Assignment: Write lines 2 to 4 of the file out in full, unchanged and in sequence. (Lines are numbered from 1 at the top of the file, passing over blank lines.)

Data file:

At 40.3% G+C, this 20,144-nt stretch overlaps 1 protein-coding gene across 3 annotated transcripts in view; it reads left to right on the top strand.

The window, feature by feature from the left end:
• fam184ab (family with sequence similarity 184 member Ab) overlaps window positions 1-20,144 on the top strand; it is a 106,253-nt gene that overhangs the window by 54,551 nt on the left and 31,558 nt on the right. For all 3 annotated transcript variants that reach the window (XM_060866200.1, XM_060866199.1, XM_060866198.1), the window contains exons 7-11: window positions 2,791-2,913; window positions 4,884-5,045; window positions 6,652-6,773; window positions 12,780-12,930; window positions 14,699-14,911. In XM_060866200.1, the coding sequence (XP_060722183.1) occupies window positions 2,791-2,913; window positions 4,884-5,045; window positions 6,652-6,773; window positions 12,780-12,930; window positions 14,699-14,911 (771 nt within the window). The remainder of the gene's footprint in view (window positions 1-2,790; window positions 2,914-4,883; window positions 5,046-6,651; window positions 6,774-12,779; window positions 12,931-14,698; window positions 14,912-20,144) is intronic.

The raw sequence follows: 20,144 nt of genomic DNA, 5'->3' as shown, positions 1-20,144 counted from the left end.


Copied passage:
The window, feature by feature from the left end:
• fam184ab (family with sequence similarity 184 member Ab) overlaps window positions 1-20,144 on the top strand; it is a 106,253-nt gene that overhangs the window by 54,551 nt on the left and 31,558 nt on the right. For all 3 annotated transcript variants that reach the window (XM_060866200.1, XM_060866199.1, XM_060866198.1), the window contains exons 7-11: window positions 2,791-2,913; window positions 4,884-5,045; window positions 6,652-6,773; window positions 12,780-12,930; window positions 14,699-14,911. In XM_060866200.1, the coding sequence (XP_060722183.1) occupies window positions 2,791-2,913; window positions 4,884-5,045; window positions 6,652-6,773; window positions 12,780-12,930; window positions 14,699-14,911 (771 nt within the window). The remainder of the gene's footprint in view (window positions 1-2,790; window positions 2,914-4,883; window positions 5,046-6,651; window positions 6,774-12,779; window positions 12,931-14,698; window positions 14,912-20,144) is intronic.

The raw sequence follows: 20,144 nt of genomic DNA, 5'->3' as shown, positions 1-20,144 counted from the left end.